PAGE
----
YouTube To Pay $2B Annually To Secure Rights To NFL Sunday Ticket

YouTube will pay billions annually to secure rights to the NFL Sunday Ticket franchise. The subscription-based Sunday Ticket allows customers access to all Sunday afternoon games for out-of-market teams.

Google's video platform will license the residential rights for seven years, which is valued at about $2 billion per season, but the NFL will also seek to license commercial rights for bars and restaurants for an additional $200 million, according to one report.

YouTube, which began as a video platform, made a mark in streaming services through bundles and prime sports programming. Despite the video platform seeing slowing advertising placements, it now has more than two billion monthly users and at least five million subscribers and trial accounts for YouTube TV, its online cable bundle, as of June 2022.



Neal Mohan, chief product officer at YouTube, told the WSJ that “technological and product innovation is one of the things that is particularly exciting about bringing this type of content. We’ll be able to showcase these NFL games in a way that I think no other platform can.”

By 2024, 70% of brands will redeploy at least 10% of their media budget to product placement in entertainment content such as streaming TV, according to research firm Gartner.

"The migration of NFL Sunday Ticket from satellite to internet distribution underscores that TV is now a streaming-first medium," said. Eric Schmitt, senior director analyst in the Gartner Marketing Practice. "Marketers must act now to modernize TV advertising planning and measurement, and significantly dial back historical assumptions about the reach and impact of cable, satellite and broadcast TV."

YouTube has battled Apple, Amazon, DirectTV, Netflix and others to take the top spot for years.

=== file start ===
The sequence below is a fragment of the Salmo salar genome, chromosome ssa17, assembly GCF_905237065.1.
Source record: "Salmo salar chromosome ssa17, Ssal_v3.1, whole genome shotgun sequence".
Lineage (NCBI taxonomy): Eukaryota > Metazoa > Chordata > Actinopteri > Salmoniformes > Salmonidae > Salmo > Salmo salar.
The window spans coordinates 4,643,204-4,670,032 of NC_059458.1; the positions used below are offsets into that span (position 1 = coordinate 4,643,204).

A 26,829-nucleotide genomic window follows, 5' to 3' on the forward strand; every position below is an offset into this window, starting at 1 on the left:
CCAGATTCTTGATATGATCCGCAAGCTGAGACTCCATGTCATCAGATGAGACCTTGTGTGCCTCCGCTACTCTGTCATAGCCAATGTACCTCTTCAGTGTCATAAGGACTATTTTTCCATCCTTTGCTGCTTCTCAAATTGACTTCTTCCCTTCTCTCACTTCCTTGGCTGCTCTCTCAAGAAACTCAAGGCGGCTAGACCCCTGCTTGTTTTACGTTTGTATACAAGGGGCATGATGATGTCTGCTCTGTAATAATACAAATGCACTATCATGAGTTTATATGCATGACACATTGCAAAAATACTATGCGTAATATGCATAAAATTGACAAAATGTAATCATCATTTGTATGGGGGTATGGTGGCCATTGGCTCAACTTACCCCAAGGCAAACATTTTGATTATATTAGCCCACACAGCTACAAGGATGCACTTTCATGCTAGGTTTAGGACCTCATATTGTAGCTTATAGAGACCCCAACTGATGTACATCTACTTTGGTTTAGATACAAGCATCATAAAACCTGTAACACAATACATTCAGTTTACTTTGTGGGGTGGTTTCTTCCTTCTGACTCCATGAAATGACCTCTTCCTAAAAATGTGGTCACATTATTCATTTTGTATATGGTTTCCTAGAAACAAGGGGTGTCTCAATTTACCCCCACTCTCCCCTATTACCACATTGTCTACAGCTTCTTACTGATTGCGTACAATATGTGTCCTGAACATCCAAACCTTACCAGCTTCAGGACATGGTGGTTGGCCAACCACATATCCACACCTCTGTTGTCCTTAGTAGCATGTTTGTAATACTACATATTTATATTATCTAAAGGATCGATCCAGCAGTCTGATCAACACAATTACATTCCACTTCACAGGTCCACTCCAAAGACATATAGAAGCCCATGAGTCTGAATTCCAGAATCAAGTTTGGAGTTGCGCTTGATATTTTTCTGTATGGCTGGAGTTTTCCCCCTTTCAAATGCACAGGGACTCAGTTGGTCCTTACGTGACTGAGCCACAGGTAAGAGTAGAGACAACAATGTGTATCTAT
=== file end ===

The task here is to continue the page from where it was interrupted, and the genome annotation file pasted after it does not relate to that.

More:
DirecTV pays the National Football League an average fee of $1.5 billion per season for both residential and commercial rights, according to the WSJ. 

The goal is for YouTube to offer Sunday Ticket as an add-on to YouTube TV and in the video platform’s main app through a service called Primetime Channels. The service allows viewers to subscribe to individual channels. 

"We’re excited to bring NFL Sunday Ticket to YouTube TV and YouTube Primetime Channels and usher in a new era of how fans across the United States watch and follow the NFL," NFL Commissioner Roger Goodell stated. "For a number of years, we have been focused on increased digital distribution of our games and this partnership is yet another example of us looking towards the future and building the next generation of NFL fans."

As part of the agreement, YouTube and the NFL will create and provide access to exclusive content and attendance opportunities for select YouTube Creators at key NFL tentpole events.

YouTube is now also the presenting sponsor of both Back Together Saturday as well as NFL Kickoff Weekend. 

Back Together Saturday is the League’s official start to training camp when all 32 NFL clubs hold practices with club-led fan events. YouTube’s presenting sponsorship of NFL Kickoff Weekend marks the first time a League partner will have a presence from the kickoff of the season on Thursday night through the weekend games and Monday night, driving excitement for the start of the season.

1 comment about "YouTube To Pay $2B Annually To Secure Rights To NFL Sunday Ticket".
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  1. Ed Papazian from Media Dynamics Inc, December 23, 2022 at 9:40 a.m.

    Laurie, regarding Sunday Ticket, while I'm sure that YouTube is pleased to have this package as a way to attract subs for YouTube TV or audiences generally, it's hardly a big deal as these games are of relatively little interest to most NFL buffs. How many Cincinnati Bengals fans will be regular viewers of Sunday Ticket when it wont show them their own team in action. Which is why this particular packge of content is not on the broadcast TV networks or ESPN. It's a marginal item ---although one can't blame the NFL if it can sell it to Direct TV and now to YouTube for $2 billion per year.

    I also found the Gartner comment about product placement interesting.  This form of "advertising" has been around for a long time---especially in the movie business but also TV---both linear and streaming.But  it's usually not funded from the branding campaign budget and is handled by the sales promotion people. In other words, product placement will probably not cut into the TV ad spending of most brands---which is not to say that it can't be a valuable promotional tool.

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